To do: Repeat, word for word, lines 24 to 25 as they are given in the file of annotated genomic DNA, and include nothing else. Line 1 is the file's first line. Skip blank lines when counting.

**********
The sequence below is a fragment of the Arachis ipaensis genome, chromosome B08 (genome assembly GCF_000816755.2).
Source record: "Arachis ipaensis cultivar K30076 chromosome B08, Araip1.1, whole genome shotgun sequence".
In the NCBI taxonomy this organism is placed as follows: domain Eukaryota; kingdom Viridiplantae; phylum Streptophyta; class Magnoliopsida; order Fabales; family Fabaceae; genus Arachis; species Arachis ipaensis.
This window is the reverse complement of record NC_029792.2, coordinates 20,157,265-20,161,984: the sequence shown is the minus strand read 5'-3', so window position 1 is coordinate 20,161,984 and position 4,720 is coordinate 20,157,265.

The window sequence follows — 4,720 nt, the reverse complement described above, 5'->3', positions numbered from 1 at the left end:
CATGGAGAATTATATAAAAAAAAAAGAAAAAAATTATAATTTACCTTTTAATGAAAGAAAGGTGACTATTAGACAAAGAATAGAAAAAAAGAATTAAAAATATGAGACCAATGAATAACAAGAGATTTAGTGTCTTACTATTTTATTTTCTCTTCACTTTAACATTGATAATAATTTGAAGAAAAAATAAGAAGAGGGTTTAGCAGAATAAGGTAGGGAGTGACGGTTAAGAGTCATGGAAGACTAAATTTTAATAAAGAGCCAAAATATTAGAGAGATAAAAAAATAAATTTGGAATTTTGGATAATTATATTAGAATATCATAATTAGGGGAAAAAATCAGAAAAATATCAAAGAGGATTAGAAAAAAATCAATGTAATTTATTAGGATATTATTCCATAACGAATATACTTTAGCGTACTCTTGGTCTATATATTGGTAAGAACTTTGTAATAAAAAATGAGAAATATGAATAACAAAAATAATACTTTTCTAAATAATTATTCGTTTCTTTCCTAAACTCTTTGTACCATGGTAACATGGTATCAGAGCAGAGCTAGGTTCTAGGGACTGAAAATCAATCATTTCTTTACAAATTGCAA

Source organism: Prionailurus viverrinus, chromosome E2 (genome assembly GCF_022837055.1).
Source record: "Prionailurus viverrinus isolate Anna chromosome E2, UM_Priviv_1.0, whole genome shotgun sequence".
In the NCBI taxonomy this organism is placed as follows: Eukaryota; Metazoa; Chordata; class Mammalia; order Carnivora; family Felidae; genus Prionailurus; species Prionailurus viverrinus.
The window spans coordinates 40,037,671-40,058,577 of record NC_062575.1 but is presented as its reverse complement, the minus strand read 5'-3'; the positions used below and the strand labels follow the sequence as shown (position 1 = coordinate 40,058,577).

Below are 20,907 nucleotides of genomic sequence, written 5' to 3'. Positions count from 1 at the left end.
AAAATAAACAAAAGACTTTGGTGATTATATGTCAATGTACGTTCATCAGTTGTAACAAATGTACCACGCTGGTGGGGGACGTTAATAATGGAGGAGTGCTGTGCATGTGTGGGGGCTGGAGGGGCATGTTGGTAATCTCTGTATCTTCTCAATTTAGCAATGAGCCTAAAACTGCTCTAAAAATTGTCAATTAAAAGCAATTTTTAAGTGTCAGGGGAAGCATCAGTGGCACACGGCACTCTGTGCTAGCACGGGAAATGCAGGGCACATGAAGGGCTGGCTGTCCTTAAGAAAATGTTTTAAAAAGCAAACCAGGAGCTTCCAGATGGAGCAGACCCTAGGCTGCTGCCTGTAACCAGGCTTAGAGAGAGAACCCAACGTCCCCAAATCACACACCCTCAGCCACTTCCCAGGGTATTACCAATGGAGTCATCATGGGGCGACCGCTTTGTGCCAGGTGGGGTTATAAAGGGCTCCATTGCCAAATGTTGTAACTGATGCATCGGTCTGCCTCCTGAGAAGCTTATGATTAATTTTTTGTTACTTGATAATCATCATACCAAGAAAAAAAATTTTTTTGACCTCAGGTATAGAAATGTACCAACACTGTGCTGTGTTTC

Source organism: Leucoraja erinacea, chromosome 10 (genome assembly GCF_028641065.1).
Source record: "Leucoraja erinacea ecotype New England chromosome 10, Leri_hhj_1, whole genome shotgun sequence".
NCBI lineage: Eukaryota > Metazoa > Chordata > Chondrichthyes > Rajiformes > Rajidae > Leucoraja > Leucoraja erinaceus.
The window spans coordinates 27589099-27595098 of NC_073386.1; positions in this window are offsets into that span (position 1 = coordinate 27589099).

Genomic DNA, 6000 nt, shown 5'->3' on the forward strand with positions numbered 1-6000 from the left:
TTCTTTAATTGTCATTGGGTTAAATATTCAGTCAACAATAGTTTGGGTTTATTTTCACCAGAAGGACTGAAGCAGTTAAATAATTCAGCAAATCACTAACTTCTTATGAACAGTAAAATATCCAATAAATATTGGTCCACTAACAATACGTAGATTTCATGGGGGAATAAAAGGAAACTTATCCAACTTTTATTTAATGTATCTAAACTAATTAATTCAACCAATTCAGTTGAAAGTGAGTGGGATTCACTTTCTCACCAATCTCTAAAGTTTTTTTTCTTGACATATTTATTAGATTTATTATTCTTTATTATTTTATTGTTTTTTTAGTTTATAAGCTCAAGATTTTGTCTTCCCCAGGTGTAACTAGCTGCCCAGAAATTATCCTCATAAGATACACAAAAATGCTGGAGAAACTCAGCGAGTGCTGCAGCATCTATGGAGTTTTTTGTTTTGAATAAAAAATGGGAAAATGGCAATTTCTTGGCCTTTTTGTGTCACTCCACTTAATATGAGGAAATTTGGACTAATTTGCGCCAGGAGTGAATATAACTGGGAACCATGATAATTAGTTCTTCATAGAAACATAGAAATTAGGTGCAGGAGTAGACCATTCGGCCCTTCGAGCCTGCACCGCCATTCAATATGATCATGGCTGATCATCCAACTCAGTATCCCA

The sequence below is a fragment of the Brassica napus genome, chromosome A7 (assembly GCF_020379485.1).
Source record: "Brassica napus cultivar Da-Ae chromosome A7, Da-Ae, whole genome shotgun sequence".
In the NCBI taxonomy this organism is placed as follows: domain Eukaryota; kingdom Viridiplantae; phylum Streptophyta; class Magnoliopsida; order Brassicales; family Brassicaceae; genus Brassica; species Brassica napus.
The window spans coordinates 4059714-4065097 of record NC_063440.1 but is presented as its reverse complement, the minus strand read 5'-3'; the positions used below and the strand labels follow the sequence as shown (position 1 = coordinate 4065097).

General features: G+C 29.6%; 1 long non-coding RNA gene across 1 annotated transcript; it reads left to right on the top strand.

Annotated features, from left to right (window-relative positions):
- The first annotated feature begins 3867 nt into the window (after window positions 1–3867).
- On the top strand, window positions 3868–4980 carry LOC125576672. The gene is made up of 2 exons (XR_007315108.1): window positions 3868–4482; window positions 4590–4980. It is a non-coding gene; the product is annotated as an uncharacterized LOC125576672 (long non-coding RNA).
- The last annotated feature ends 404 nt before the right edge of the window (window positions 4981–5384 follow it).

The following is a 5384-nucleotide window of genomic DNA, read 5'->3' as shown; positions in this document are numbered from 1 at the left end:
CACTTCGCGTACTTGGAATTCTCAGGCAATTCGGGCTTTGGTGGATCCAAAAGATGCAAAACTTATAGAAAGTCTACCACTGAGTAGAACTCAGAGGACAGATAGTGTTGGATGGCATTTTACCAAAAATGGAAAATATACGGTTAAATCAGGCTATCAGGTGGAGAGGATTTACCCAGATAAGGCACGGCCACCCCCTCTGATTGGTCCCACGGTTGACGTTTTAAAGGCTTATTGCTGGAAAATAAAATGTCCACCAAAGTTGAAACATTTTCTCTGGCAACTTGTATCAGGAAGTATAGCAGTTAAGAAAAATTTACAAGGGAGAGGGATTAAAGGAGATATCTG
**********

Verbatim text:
Annotated features, from left to right (window-relative positions):
- The first annotated feature begins 3867 nt into the window (after window positions 1–3867).